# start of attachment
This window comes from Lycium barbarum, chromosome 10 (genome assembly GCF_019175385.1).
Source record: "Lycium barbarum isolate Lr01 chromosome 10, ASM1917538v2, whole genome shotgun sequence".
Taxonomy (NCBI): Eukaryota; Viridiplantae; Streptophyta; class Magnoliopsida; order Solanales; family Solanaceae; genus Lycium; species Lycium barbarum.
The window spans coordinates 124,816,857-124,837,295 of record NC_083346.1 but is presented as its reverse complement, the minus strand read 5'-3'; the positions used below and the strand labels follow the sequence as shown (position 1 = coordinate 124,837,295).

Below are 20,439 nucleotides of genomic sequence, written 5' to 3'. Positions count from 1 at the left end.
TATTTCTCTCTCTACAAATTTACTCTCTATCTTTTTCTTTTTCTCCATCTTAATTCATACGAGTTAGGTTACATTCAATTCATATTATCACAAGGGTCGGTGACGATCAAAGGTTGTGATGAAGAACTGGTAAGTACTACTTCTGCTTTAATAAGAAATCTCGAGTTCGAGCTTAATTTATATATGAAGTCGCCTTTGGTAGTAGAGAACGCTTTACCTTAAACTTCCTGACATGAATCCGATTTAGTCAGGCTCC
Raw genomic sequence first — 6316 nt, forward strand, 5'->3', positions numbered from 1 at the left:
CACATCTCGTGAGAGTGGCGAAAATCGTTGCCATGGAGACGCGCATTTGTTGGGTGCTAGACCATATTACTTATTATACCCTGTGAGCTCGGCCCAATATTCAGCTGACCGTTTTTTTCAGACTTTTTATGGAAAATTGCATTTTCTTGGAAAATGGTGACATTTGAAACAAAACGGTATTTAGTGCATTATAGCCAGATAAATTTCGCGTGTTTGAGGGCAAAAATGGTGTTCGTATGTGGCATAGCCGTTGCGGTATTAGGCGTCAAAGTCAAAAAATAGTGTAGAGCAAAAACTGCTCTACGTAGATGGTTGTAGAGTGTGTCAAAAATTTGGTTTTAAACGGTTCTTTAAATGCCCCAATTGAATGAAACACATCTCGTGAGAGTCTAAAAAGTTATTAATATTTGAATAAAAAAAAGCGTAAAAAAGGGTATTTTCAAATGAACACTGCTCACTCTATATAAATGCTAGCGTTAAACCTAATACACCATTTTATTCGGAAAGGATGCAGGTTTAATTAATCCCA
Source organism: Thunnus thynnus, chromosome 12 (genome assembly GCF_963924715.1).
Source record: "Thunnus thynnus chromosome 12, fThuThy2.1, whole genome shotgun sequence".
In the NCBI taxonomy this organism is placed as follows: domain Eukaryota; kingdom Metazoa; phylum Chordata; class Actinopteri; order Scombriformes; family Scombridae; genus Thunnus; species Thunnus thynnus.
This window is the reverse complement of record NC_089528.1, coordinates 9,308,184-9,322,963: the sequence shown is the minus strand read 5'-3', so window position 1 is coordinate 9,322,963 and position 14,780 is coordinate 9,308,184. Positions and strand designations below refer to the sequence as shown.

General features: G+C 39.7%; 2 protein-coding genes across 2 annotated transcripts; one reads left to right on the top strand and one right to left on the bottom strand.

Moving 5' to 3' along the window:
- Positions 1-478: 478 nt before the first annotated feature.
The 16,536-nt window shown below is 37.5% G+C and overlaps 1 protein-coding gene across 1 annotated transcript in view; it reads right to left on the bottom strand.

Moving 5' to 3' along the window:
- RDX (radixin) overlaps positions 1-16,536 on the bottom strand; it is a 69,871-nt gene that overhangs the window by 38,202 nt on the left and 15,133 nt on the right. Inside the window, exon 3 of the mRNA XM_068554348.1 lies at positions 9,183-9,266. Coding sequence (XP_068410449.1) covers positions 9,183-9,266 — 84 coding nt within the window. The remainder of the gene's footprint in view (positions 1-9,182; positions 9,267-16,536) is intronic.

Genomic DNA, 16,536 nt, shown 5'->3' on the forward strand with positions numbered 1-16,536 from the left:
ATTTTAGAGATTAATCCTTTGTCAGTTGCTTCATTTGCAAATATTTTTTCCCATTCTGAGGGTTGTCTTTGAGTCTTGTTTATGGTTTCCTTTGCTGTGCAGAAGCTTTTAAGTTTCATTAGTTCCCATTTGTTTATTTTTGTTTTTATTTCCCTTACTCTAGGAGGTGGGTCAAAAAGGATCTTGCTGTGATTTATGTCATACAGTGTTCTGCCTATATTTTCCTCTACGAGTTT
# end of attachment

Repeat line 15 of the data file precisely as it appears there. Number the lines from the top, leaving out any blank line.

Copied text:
- Positions 1-478: 478 nt before the first annotated feature.